On the 14th of August, 1841, the English fleet under Sir Charles Napier arrived in Beirut harbour to drive Ibrahim Pasha out of Syria. The combined English (twenty-one vessels), Austrian (six) and Turkish fleets (twenty-four Turkish transports) anchored off Beirut, being in all a fleet of fifty-one sail, The United States corvette, Cyane, Captain Latimer, took on board all the missionaries and landed them safely in Larnaca, Cyprus. The bombardment began and continued while the Cyane was still at anchor, and kept on for a month when Soleyman Pasha evacuated the city. In October, the missionaries returned, expecting to find the mission house in ruins. But on the contrary, although the ground on the mission premises was ploughed by cannon-balls, and two bombs had burst in the yard, the house and printing-press were uninjured! The library, the costly apparatus for the boys' seminary, the invaluable manuscripts and books, and the large folio volumes of the Christian fathers, remained safe just as when the missionaries left them.

Soon after, Ibrahim Pasha was driven back to Egypt, and Syria and Palestine were restored to Turkish rule. But for the interference of England, the Egyptian dynasty would have subdued the whole Turkish Empire. While Ibrahim Pasha was in Syria there was universal security and a better government than had been known for centuries. On his departure, things returned to their old Course. Again in the Crimean War, England saved the Turkish Empire from destruction. It did the same at the close of the Bulgarian War, after the treaty of St. Stephano. And it may be said that in x861, by insisting on the evacuation of Syria by the French army of occupation, it again saved Syria to the Turk. And yet the Turks do not love the English!

In 1841, war broke out between the Druses and the Maronites. Many refugees were fed and clothed by the missionaries.

In 1843, Dr, Thomson and Dr. Van Dyck removed to the village of Abeih in Mount Lebanon, and carried on the boys' seminary, now transferred from Beirut. They continued teaching and preaching until they were stationed in Sidon in 1851.

July 18, 1843, Dr. Thomson went to Hasbeiya where 150 men had declared themselves Protestants, and on August 1st., the entire body left for Abeih to escape attack by armed men from Zahleh and the region of Hermon, but they returned in the fall, the fury of their foes being exhausted.

One day Dr. Thomson and two deacons went up the side of Hermon to the solitary lodge of a poor vine-dresser, who was deeply interested in spiritual things. He wrote of this visit, “It was good to be there on that mountainside, in the lodge beneath that olive tree, among those clustering vines, with that old man of humble mien and tearful eye, the voice of prayer ascending from full hearts to the canopy of heaven above our heads. Yes, it was good to be there. I crept forth from this humble lodge with eyes bedimmed with tears."

In April, 1845, civil war broke out again in Lebanon, and a battle took place in Abeih. Dr. Thomson bore a white flag to the Druses' camp, and through his prompt action in securing the interference of the British consul-general in Beirut, a truce was agreed on and a general massacre of the unfortunate Maronites was prevented.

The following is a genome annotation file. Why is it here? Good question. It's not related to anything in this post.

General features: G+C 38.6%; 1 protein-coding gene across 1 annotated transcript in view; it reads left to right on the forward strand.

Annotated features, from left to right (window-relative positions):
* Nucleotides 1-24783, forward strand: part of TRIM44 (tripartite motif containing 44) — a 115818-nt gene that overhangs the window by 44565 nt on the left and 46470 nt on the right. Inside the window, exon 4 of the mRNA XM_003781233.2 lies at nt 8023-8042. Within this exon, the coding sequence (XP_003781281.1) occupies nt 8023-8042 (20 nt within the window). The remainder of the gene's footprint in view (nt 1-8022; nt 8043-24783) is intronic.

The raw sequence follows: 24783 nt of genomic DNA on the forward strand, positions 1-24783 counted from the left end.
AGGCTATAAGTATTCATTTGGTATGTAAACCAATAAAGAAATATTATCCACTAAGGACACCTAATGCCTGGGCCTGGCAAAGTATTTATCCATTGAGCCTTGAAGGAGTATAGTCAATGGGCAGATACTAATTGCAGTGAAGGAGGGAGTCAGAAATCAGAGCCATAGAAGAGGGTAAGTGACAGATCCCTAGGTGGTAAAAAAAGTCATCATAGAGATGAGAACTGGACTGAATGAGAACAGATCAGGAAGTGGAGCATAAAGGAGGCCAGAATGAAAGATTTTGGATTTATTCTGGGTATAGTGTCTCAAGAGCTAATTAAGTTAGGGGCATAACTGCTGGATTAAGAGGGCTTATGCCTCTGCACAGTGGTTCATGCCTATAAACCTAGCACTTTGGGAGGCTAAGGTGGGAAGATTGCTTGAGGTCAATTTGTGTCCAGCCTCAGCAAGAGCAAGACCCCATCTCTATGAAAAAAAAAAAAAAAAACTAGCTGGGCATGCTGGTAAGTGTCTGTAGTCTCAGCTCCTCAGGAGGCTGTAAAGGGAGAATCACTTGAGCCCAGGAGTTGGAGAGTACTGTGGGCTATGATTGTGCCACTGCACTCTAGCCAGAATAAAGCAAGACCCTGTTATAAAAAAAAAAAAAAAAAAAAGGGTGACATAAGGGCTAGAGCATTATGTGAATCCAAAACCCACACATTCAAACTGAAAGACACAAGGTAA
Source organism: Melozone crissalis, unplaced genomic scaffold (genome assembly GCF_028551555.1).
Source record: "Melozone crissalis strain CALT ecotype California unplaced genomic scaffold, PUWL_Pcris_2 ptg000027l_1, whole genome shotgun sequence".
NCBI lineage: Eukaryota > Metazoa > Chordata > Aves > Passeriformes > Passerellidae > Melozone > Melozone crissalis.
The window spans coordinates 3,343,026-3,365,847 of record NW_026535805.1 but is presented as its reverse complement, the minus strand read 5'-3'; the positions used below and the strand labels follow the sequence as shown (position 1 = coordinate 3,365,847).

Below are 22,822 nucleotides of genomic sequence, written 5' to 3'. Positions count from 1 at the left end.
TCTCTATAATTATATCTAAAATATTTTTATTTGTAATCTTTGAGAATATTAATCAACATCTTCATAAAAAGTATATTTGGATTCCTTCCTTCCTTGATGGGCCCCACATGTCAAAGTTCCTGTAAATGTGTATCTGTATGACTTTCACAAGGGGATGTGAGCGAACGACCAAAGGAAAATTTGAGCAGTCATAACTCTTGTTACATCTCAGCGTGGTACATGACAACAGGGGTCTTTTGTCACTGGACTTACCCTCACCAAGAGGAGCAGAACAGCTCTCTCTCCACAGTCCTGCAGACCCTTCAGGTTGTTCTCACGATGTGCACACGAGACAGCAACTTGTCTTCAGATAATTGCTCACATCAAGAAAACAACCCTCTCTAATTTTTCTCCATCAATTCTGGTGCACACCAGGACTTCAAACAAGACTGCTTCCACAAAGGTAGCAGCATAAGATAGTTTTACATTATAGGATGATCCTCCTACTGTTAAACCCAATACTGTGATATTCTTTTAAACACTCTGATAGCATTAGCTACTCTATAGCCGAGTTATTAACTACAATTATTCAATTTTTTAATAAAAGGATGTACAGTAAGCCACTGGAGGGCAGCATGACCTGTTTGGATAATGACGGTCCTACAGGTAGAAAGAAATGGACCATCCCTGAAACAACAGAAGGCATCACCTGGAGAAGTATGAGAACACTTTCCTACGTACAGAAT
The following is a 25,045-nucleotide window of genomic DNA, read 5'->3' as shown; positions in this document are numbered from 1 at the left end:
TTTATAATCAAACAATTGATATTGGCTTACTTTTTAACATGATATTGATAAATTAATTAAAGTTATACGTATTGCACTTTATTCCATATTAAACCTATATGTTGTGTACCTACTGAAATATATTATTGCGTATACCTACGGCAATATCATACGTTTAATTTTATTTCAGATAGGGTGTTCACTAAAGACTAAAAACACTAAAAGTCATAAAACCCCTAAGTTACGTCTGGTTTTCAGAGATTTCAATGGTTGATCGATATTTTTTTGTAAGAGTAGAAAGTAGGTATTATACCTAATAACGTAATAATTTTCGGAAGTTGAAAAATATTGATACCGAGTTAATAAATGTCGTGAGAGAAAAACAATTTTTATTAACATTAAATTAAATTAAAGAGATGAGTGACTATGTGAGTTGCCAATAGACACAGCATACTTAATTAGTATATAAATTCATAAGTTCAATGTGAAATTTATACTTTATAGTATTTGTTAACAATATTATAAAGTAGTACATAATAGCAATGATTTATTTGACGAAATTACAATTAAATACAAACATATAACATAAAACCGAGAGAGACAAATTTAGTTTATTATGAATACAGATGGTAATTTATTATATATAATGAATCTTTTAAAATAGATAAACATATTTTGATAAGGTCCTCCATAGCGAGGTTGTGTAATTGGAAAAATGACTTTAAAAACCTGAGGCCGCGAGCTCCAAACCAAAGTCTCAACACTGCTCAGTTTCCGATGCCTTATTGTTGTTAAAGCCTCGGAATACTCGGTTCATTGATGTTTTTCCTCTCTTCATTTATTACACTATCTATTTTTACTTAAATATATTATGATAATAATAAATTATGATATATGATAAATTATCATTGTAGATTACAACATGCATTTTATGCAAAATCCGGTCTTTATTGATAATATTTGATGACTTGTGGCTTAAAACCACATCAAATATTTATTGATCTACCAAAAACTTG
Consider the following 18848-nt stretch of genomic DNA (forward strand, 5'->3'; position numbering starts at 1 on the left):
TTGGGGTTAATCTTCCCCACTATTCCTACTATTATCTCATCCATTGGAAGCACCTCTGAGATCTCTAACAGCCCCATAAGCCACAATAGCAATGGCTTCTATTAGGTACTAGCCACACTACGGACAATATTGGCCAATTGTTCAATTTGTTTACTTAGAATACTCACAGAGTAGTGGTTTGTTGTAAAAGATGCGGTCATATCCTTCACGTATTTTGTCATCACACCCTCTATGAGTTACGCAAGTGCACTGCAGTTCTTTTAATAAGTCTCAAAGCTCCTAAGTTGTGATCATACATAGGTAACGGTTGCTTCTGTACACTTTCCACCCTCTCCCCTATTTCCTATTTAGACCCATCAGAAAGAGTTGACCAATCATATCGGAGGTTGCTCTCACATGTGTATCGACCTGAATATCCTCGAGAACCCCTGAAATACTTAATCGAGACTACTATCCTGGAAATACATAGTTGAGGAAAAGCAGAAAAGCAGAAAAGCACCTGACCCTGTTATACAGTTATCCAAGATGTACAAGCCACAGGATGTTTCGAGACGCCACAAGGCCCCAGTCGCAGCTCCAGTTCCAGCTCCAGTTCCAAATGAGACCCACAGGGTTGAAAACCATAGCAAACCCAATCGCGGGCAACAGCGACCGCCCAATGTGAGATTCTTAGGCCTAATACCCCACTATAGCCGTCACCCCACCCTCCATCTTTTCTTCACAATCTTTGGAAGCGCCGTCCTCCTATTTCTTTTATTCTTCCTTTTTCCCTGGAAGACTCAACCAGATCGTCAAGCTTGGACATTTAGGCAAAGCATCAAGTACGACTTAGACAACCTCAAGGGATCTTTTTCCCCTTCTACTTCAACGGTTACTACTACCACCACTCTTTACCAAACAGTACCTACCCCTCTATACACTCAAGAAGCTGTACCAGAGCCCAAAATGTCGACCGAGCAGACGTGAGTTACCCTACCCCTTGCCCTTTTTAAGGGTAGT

Whereupon the Greek and Maronite bishops of Beirut ordered their people to protect the American missionaries. In September the missionaries were ordered down from Abeih by Chekib Effendi, the Turkish commissioner, and returned again in December

From this time on, during his residence in Abeih and Sidon (to which place he removed in 1851) until 1857, Dr, Thomson was engaged in making extended missionary tours in Syria and Palestine. It was my privilege to accompany him, on his invitation, in February, 1857, through Palestine, when he was engaged in elaborating his great literary work , "The Land and the Book."

That journey, made one year after my arrival here, and with such a guide and companion, marked an epoch in my life. It "established my goings " in Bible study and gave me a familiarity with Bible scenes and localities which has been to me of priceless value. On reaching camp at night, when we younger men were well-nigh exhausted by long stages, through miry roads and swollen streams, he would sit up to a late hour writing up his notes of travel with the greatest care, apparently as fresh as in the morning. His buoyant spirits, his thorough understanding of men, his facility in settling difficulties, his marvelous knowledge of Scriptural scenes and sites, his hearty good nature, willingness to impart useful information about the sacred localities, and his devout and reverent spirit, made him a most charming and invaluable traveling companion. Every mountain and hill, every stream and valley, every rock and castle and cavern, every village and hamlet were familiar to his practiced eye. His trusty horse, which had borne him often through the "Land," seemed to know every road and by-path.

Dr. Thomson was an enthusiastic geologist, and in this we both heartily sympathized. He discovered the greater part of the fossil localities of Mount Lebanon and directed me to them. I never travel, or visit these localities, without recalling his valuable information.

He felt deeply that the Bible could only be fully and clearly understood by remembering its Oriental origin, and that it was important to study and record, with scrupulous exactness, the mariners and customs, the language and salutations, the usages and peculiarities of the modern inhabitants of Syria and Palestine, before the influx of European ideas and habits should have swept away their distinctive features as illustrative of the language and thoughts of Bible characters.